The Backlash to the Backlash to the Backlash
Juno is a difficult creature to approach, if only because so much has been written about it that it is impossible to go into it without some sort of predisposition. I make no pretenses about this: I went in with the attitude that I would find something to grapple with on an intellectual level. I decided beforehand that, no matter how it worked on an emotional level, I would find something positive to say about it on a more technical level. I came out with comparisons to Ken Loach and Alfred Hitchcock. Allow me to explain.
Juno is told squarely from the perspective of the titular protagonist. As such, the film matures as our heroine comes of age. The early scenes with Rainn Wilson's drug store clerk and Olivia Thirlby's Leah give way to scenes with more mature and less quippy characters like Jennifer Garner's Vanessa and JK Simmons' Mac. The beginning is deliberately off-putting as we become accustomed to this world. The quippy nature of the dialogue early in the film reminded me in a way of the beginning of Ken Loach's The Wind That Shakes the Barley. At the beginning of Barley, the characters speak with very thick Irish accents. In fact, the accents were so thick that I had trouble understanding what the characters were saying. As the film progressed, however, the accents faded towards more generic British accents, as the contested area of Northern Ireland became more British and less Irish. In both cases, the dialogue is deliberately off-putting as we enter a world that we are initially unfamiliar with. As the films progress, we become more accustomed to this world, but the situations also move closer to what we consider normal. In this way, Diablo Cody's annoyingly quirky dialogue fades to serious discussion of the pregnancy as Juno slowly grows out of her hipster persona.
Juno doesn't completely grow out of the persona, probably because she is surrounded by people who are or were hipsters. In Hitchcock's Rear Window, L.B. Jeffries and Lisa Fremont look out their window and see various images of themselves in the present and future. There are the newlyweds who barely leave the house, the social bachelor and his flirtatious female counterpart, the old maid, and the unhappily married Thorwalds. Each of these images play as potential situations for Jeff and Lisa to follow in their relationship. Similarly, Juno is faced with a number of options as a maturing hipster. Rainn Wilson's character of the drug store clerk is the defiant hipster. He won't sell out to The Man, and he quips just as much, if not more, than Juno. If Juno wants to stay just as she is, she will become the clerk, immature but more clever than everyone else. But nobody wants that.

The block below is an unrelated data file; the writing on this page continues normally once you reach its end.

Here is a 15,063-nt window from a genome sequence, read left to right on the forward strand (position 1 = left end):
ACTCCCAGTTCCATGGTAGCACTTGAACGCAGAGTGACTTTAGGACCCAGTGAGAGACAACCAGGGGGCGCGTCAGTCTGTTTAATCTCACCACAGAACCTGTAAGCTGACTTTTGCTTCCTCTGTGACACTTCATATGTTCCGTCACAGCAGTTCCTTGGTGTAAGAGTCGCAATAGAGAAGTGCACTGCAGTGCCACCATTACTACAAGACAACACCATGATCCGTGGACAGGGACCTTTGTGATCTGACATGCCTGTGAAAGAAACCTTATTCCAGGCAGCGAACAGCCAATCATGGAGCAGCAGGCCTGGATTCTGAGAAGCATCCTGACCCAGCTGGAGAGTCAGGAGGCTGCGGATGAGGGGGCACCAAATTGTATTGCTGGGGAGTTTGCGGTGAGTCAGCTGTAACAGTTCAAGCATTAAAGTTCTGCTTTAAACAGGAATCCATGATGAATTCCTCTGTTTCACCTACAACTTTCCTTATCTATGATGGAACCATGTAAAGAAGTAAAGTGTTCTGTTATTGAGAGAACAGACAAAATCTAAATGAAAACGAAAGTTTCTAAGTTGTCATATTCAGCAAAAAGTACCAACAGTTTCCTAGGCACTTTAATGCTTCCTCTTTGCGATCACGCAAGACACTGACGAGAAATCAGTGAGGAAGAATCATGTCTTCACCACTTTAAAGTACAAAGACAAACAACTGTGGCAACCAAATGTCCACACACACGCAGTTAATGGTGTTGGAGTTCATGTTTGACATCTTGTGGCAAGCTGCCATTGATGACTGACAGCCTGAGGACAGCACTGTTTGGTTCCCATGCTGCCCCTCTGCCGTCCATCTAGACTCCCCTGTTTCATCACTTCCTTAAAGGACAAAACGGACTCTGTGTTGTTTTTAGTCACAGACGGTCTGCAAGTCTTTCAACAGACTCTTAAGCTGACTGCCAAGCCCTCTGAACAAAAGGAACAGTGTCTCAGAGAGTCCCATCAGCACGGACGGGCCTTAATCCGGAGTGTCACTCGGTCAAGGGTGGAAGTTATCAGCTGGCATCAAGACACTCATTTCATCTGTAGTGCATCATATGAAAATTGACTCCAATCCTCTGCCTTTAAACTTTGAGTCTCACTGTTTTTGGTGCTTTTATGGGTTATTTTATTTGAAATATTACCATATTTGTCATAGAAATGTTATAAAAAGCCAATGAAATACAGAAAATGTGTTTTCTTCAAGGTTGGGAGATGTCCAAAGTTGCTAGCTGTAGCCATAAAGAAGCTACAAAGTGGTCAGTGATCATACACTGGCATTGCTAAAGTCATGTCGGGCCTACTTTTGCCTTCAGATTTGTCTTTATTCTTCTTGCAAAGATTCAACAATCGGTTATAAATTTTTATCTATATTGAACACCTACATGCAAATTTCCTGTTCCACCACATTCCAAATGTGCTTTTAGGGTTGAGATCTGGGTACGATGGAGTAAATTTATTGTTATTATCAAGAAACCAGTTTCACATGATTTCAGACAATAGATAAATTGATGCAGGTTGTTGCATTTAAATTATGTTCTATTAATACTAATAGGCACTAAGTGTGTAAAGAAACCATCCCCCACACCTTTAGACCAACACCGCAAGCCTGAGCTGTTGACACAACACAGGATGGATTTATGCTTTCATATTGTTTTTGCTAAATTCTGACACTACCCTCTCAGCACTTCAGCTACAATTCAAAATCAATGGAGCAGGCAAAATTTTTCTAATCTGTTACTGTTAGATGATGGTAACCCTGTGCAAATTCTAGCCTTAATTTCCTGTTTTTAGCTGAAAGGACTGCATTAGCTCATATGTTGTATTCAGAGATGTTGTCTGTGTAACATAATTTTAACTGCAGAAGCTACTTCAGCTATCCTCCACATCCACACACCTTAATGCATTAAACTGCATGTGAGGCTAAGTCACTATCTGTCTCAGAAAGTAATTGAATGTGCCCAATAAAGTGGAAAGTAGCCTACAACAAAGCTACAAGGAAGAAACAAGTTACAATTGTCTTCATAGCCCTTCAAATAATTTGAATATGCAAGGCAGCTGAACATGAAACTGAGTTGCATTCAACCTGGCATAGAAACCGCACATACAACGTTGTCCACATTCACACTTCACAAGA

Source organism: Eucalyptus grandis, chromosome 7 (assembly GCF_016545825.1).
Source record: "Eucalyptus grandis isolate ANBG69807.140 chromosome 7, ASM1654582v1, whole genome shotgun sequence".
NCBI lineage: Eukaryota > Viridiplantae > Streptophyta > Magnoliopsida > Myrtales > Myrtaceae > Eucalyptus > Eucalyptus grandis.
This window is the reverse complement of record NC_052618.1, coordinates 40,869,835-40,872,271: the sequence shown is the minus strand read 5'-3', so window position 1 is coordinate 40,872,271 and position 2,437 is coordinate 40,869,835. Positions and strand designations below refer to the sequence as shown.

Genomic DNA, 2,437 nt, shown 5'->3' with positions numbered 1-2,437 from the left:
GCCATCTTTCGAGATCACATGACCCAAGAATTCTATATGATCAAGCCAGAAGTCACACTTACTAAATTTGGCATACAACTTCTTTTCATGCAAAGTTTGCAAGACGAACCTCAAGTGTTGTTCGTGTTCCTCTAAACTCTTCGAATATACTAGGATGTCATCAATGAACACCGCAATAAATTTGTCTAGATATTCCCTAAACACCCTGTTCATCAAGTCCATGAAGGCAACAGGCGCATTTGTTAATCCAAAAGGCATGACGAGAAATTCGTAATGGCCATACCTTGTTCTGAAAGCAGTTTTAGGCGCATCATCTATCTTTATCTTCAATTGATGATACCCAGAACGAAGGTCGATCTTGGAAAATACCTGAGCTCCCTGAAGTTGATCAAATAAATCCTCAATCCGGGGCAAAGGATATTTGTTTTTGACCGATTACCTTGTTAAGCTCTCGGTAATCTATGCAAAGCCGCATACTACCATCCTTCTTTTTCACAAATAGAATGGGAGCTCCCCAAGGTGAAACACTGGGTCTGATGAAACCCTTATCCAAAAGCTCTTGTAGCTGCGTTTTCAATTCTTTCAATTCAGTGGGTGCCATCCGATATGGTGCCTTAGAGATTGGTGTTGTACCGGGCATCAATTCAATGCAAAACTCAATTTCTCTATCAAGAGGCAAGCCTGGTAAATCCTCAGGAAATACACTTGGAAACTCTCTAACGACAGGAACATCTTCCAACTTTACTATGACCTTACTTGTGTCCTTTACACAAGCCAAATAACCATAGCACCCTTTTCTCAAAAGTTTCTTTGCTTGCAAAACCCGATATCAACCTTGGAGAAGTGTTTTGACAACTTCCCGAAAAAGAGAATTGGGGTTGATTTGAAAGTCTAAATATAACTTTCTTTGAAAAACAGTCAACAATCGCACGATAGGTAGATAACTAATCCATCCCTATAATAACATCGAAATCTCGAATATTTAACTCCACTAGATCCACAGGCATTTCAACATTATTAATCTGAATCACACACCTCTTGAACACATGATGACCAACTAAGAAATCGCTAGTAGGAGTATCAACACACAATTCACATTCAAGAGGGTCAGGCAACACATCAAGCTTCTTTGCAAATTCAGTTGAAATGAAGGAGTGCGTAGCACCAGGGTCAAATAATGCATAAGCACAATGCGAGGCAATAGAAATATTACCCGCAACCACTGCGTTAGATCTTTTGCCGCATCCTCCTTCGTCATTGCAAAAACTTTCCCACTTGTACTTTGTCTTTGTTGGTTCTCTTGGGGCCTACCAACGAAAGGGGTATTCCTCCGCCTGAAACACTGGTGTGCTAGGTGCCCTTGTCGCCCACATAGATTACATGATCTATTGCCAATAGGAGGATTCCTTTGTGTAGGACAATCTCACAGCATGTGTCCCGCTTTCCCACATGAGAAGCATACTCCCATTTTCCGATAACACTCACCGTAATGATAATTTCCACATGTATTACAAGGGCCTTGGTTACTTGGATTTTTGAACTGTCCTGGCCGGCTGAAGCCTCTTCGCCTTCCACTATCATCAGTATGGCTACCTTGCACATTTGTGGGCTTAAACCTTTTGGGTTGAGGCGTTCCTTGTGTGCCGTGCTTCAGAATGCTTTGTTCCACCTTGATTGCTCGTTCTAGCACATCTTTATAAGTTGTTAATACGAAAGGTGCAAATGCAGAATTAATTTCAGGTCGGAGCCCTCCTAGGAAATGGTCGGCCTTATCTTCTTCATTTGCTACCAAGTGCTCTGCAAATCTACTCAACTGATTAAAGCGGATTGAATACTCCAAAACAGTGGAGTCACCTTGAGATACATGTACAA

Juno's dad, as played by JK Simmons, is a more ideal possibility. You can just tell by listening to him that Juno inherited her smart mouth from him. The nicknames he gives to his daughters (June Bug and Liberty Bell) show a spark that has, for the most part, faded into civil domestic life. He has given up parts of his hipsterdom, and in return he has a happy marriage of over a decade and a nice suburban family. He chooses his own road, but he knows how the game must be played.
Mark, as played by Jason Bateman, is a hipster posing as a normal guy. He's unhappily married to a yuppie, though he maintains his independence through his Herschel Gordon Lewis VHS tapes and his guitars. Though he originally finds himself happy in his marriage, Juno awakes his inner hipster, and he suddenly wants out. The film views the character turn negatively, as we find ourselves aligned with Juno is asking "Why are you doing this, you douche?" He is ultimately just another selfish hipster who is afraid of responsibility. He remains a possibility for Juno's future, even as Juno decides she doesn't want anything to do with him.
The most interesting possibility comes from Vanessa. The only reason I consider her in this is because of the first scene where we see her without Juno. As Vanessa and Mark decide on the color of the baby's room, we see Vanessa wearing a vintage Alice in Chains tee shirt. Though this could suggest any number of things, such as that she has raided Mark's closet for useless clothes while she paints, I would like to believe that this hints at a more lively past than we would otherwise envision for Vanessa. She, like the drug store clerk, is a negative possibility in the other direction. She is a former hipster who moved to the opposite side of the field when she decided that the hipster life wasn't for her. Though she eventually warms to Juno (or do we just warm to her?), she maintains that yuppie sensibility that plays as the exact opposite of Mark's hipsterism.
Juno is surrounded by these possibilities. By connecting with Paulie Bleeker, she seems to grow up and choose the same path as her father before her. But she's not completely grown up, and neither is the film. The romantic duet of "Anyone Else But You" is a more mature gesture than Juno would have made at the beginning of the film, but she is still singing a hipster indie song with Paulie. And just to remind us, in a very Hitchcock way, Jason Reitman gives us the track team running through the final scene. Continually used as a punchline, the track team is one of the most distinctively hipster elements of the film, as we are meant to scoff at their ridiculous uniforms. By inserting them into the final shot, Reitman reminds the viewer that though our heroine has matured, the rest of the world isn't quite as mature.
Juno didn't really connect with me. I found the strings trying to pull on my heartstrings too visible. Is it one of the best of the year? Not in a year when the sublime The Assassination of Jesse James By the Coward Robert Ford gets little recognition. However, as teen romantic comedies go, this one has a lot more to it than the quips. It's a film easier to appreciate than really like, if only more people could appreciate its depth.